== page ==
Berlin (dpa) - The Ruhr area is not exactly known as a stronghold of the Catholic Church.

But recently a long queue formed in front of the monastery church in Oberhausen: parishioners stood in line to get tickets for the Christmas Eve masses.

Especially in the Corona period, many apparently feel the desire to hear the well-known words on December 24th: "But it happened at that time ..." But now all attendance services in the parish have been canceled, because Oberhausen has the most new infections throughout North Rhine-Westphalia.

Like the monastery church, many congregations across Germany are currently doing, regardless of whether they are Protestant or Catholic.

You have spent weeks preparing to hold the Christmas services in compliance with all hygiene rules, and now it is in vain.

For example, practically no Protestant church services will take place in the whole of North Rhine-Westphalia.

Too dangerous, says the church leadership.


Bavaria, which is particularly Christian, has to forego late-evening Christmas masses or midnight masses: From 9 p.m. there is a corona-related curfew in the Free State.

Only those who have a really valid reason such as a medical emergency are allowed out.

The churches find themselves in a quandary over the question of presence services.

Because after the first Corona lockdown in the spring, they were accused of having stopped their service much too willingly.

This would have let the believers down in a time of crisis, of all places.

The Church was not there when many needed it.

This accusation has hit many committed Christians hard.

This is another reason why the churches are determined to do better this time.

But now they are confronted, conversely, with the accusation that their activities endanger the health of the population.


A survey by the opinion research institute YouGov on behalf of the German Press Agency showed that every second German citizen is in favor of a ban on Christmas services in view of the high number of infections.

Whether you are a believer yourself or not, hardly matters.

According to the survey, the willingness to attend Christmas services is very low: no more than six percent want to go there.

NRW Vice Prime Minister Joachim Stamp (FDP) has asked the churches to cancel all attendance services across Germany.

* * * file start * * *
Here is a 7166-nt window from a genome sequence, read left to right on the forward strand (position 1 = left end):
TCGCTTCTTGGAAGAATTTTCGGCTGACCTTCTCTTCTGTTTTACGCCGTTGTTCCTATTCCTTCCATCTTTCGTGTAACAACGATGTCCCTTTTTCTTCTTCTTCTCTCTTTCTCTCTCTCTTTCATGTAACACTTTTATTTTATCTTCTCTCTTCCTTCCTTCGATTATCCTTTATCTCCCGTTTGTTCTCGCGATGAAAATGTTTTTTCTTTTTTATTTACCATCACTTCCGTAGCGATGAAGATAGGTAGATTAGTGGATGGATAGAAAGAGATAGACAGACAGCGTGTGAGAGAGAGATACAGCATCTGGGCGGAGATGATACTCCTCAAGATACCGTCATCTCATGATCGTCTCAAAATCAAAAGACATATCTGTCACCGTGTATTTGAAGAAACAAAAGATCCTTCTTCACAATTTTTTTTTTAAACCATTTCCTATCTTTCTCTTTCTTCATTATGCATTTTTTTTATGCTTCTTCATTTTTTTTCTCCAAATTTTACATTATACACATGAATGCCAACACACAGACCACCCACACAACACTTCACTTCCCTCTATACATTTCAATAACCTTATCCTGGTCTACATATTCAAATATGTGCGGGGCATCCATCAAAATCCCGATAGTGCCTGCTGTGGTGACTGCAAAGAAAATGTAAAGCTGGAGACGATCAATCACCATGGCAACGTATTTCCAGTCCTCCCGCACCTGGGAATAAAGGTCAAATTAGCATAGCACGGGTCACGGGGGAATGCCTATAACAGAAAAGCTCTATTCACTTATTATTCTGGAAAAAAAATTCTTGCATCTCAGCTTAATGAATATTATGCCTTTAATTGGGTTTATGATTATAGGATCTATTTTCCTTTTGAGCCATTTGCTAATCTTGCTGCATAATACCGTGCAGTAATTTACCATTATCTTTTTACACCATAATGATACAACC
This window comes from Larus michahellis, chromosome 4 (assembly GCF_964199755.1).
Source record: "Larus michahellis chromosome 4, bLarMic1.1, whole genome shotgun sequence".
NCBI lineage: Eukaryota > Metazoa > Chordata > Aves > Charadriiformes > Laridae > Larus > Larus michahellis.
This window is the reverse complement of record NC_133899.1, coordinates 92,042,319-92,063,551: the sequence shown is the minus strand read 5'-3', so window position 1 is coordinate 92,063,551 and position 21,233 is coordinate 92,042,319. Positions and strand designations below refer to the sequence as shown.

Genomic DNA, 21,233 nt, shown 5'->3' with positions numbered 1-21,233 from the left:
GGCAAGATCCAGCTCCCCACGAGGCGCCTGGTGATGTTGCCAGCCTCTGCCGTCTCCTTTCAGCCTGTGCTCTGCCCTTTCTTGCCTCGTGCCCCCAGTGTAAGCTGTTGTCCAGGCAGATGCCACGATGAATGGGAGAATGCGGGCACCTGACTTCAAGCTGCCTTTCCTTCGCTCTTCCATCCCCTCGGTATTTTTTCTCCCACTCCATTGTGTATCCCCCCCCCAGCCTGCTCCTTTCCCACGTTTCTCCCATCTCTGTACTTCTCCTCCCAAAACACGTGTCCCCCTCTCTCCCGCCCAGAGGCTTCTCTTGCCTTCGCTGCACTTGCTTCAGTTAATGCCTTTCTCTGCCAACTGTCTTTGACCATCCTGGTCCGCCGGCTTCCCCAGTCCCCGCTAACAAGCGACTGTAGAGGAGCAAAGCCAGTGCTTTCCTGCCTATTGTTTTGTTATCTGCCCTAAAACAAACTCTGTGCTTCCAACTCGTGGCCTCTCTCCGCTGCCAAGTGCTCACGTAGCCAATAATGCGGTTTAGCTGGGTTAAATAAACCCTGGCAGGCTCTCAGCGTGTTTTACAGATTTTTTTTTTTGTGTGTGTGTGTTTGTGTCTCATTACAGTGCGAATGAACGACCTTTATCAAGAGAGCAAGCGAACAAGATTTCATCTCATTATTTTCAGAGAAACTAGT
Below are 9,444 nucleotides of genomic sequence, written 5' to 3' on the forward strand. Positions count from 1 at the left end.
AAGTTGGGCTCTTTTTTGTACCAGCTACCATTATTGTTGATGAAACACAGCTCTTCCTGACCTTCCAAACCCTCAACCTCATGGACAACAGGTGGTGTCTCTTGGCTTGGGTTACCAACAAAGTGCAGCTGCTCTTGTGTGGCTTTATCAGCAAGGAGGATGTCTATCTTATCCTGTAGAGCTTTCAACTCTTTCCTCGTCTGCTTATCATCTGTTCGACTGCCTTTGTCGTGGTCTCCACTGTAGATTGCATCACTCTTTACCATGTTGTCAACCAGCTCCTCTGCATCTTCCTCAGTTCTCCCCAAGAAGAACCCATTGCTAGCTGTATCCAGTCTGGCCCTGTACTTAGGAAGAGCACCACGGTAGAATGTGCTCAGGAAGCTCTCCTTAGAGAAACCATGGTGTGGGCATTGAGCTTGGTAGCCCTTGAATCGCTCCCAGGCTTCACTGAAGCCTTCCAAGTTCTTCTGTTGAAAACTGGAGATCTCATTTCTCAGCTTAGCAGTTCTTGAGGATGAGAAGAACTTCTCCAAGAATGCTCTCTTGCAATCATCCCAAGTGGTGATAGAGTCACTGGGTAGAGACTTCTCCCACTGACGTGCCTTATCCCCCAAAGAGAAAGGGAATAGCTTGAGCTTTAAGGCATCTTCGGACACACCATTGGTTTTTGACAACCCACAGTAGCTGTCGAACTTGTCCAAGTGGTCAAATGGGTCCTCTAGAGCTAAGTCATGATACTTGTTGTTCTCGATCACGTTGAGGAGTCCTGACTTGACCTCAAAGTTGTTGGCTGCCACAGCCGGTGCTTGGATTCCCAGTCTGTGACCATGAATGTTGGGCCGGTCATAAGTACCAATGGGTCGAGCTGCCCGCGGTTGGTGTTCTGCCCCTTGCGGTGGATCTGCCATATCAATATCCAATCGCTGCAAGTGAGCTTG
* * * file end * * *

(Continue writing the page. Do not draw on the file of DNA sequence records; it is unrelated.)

The "completely unforeseeable development of the pandemic and the needs in the intensive care units in many parts of Germany" made this inevitable.

The head of the association for doctors in the public health service, Ute Teichert, even demands a ban on face-to-face church services at Christmas: "Because we know how easily the virus can be transmitted, especially at church services, we mustn't take any additional risk at Christmas given the high number of infections", she said to the Spark newspapers.


While the National Academy of Sciences Leopoldina sees no need for further restrictions on Christmas services, Stamp fears hugs in front of the church.

After all, it's Christmas and it's easy to get a little emotional.

And there is another argument: Especially among the elderly and therefore most vulnerable, there should still be believers who have a guilty conscience if they do not go to church at Christmas.

A cancellation could ease your conscience.

The Catholic Church, however, holds that the so-called Sunday obligation to attend mass was suspended at the beginning of the Corona crisis.

Church historian, bestselling author and Leibniz Prize winner Hubert Wolf raises the question of whether the focus on church services is really still up to date - especially in view of the radical changes that Corona has brought about.

“With some notable exceptions, there is no sign of real creativity in actually celebrating“ Silent Night ”,” the Münster professor criticized the Catholic Church in the “Kölner Stadt-Anzeiger”.

Despite all the deletions, there are still some alternative offers.

The evangelical pastor Ulf Werner from Hamburg wants to swing his gown on his cargo bike on Christmas Eve and bring Christmas to the people.

He is accompanied by members of the community choir, disguised as reindeer.

"For example, I will hold six short devotions in the various inner courtyards of a large senior citizens' residence. The residents can take part from the balcony, so the greater distances ensure even more security," he explains.

In gloomy times, he wanted to "spread some light of hope".

The name of the campaign: "Bell Bells".

© dpa-infocom, dpa: 201223-99-794727 / 3